The lead-up race to the Tour de France begins with stage 1 on a circuit near Albertville. All six rounds bring the 1.2 kilometres Côte du Villard, a climb at 8.7%.
While the opening-stage might bring an opportunity for the sprinters, stage 2 does too, yet it is not straightforward. The first part of the race offers two categorized cols while the last 50 kilometres are as flat as it will go in this year’s Dauphiné. The next day it’s a matter of dying and keep on pusing at the same with stage 3 leading in a 24.5 kilometres TTT from Roanne to Montagny.
On rolling hills, stage 4 takes the riders to Sisteron, while stage 5 is an exact copy of the 17th stage in the upcoming Tour de France. The route leads from Digne-les-Bains to Pra-Loup and offers a finale with the long climb to Allos and the challenging descent leading to the closing climb up to the ski-resort. On these slopes Eddy Merckx’ impressive career started to falter exactly 40 years ago.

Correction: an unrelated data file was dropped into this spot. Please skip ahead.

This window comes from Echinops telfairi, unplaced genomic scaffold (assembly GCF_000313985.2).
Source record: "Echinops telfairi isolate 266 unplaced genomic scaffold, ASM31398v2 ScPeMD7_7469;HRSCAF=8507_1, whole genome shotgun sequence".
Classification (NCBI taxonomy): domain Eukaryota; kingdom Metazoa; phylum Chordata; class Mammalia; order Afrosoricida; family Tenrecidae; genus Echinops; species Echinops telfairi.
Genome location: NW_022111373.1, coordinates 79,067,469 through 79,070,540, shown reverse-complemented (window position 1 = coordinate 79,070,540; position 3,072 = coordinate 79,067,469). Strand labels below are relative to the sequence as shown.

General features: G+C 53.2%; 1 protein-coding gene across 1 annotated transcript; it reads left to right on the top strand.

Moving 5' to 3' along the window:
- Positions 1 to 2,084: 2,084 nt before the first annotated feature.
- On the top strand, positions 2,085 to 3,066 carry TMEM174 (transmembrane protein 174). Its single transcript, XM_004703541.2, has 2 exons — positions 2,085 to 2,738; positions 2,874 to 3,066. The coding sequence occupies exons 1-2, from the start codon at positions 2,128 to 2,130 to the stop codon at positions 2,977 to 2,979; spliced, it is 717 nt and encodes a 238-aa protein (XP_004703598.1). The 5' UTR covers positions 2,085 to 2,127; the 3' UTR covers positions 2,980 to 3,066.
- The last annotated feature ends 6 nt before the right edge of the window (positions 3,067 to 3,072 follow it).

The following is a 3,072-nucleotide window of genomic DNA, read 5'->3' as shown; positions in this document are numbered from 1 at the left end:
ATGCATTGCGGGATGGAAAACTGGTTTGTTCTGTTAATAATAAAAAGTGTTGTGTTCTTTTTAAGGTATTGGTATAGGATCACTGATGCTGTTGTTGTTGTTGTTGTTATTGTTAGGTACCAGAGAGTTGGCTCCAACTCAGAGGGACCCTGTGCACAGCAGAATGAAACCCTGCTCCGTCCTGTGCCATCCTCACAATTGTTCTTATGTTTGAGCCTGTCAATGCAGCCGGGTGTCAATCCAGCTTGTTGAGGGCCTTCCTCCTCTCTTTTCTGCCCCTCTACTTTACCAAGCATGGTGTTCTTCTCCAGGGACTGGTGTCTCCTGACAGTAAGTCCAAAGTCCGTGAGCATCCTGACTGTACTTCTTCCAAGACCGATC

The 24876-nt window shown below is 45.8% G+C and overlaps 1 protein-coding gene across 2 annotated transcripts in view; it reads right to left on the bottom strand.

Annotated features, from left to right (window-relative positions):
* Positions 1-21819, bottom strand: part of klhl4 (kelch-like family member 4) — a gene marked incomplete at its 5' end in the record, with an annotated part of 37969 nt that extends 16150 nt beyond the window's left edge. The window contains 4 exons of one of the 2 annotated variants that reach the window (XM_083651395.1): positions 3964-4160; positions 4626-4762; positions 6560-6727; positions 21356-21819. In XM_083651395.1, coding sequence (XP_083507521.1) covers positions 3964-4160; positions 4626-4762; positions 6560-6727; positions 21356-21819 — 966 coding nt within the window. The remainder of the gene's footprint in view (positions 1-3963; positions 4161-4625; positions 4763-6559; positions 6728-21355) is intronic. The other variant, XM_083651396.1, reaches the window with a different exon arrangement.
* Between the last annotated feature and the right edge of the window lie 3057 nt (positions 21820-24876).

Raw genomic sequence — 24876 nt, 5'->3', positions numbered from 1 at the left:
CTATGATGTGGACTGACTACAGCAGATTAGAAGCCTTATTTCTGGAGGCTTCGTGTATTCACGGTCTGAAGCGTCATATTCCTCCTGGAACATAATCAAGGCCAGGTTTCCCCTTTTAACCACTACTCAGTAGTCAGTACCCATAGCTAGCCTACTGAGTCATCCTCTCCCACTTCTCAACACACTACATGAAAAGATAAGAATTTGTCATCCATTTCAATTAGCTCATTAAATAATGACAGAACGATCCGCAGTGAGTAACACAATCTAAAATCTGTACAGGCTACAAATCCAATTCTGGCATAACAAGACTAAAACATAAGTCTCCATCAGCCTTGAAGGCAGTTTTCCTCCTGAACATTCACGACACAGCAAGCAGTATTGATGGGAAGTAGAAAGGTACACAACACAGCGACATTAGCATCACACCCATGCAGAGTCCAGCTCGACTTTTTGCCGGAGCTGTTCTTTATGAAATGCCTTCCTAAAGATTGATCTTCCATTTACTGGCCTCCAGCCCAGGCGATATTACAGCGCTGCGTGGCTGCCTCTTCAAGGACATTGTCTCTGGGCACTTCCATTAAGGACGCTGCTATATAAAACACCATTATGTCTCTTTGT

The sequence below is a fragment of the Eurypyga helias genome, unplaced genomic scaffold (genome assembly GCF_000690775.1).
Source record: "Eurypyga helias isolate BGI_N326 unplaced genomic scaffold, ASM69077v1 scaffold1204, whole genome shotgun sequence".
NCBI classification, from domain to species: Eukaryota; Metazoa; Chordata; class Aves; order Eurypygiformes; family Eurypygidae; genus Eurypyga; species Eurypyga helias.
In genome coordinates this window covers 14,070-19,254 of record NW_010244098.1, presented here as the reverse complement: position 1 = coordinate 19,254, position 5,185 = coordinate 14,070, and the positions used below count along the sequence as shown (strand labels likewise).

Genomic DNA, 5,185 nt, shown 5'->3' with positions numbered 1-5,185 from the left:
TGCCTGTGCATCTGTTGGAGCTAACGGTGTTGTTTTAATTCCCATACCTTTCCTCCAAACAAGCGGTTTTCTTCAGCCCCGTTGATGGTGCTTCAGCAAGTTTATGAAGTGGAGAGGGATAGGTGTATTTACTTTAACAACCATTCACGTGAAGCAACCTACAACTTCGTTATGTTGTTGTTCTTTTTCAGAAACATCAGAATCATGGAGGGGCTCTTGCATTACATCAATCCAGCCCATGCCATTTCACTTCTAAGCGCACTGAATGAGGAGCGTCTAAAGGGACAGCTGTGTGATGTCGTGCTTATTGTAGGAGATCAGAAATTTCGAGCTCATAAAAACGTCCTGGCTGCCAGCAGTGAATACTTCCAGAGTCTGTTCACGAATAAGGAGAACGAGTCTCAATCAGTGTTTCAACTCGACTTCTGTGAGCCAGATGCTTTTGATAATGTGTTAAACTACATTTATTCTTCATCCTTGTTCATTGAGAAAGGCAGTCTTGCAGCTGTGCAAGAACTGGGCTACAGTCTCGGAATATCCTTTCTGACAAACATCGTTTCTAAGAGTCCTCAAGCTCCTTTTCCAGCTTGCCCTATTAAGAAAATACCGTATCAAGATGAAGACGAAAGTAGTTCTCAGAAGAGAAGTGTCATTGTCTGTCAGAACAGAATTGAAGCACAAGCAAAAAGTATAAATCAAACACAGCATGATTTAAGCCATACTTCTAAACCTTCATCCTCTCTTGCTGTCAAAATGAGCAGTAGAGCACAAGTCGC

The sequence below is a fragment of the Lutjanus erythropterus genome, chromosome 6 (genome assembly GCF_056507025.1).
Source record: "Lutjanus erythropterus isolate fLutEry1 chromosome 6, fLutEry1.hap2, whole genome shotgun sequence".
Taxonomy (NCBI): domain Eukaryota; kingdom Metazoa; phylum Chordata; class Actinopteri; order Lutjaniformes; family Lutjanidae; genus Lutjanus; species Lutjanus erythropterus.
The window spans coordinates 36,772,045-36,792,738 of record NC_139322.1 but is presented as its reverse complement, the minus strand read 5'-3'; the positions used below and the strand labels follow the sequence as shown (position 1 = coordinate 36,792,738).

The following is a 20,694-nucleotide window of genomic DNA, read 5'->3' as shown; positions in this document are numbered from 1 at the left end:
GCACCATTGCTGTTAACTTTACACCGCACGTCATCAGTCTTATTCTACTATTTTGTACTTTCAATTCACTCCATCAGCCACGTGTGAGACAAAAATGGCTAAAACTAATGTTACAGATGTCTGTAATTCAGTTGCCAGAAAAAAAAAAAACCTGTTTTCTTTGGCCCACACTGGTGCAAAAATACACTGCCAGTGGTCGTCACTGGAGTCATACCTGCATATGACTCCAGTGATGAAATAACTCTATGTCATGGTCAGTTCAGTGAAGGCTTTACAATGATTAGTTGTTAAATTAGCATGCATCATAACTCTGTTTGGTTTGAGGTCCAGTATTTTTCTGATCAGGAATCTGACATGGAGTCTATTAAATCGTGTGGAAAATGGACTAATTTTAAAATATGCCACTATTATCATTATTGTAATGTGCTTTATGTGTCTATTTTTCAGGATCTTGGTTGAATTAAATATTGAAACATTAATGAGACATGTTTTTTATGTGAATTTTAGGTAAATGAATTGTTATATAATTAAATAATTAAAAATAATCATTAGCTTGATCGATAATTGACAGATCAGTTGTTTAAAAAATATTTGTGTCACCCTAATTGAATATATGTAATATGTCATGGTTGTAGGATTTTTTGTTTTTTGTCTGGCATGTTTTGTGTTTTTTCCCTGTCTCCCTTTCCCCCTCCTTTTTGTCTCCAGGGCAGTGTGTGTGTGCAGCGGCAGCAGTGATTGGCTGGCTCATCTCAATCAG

The 6th stage takes the riders in 183 kilometres to Villard-de-Lans on the magnificent Vercors plateau. It’s a tough stage in which six cols are to be crested and the next day the route is kicked up a notch. Stage 7 to Saint-Gervais Mont Blanc offers a similar profile, only with steeper and longer climbs. The finale features the short and steep Amerands – 2.7 kilometres at 11,2%, and then without hardly any delay the 7 kilometres closing climb at 7.7% kicks in, which should detonate the fireworks.
The final stage leads from Saint-Gervais to Modane. On rolling terrain six categorized cols lay waiting, two labelled category 1. Actually the last 50 kilometres are all uphill, be it a false flat or tougher. The final climb is 8.4 kilometres at 5.7% – top finish!
Critérium du Dauphiné 2015: Route maps, height profiles, and more
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How the 2014 Critérium du Dauphiné was won
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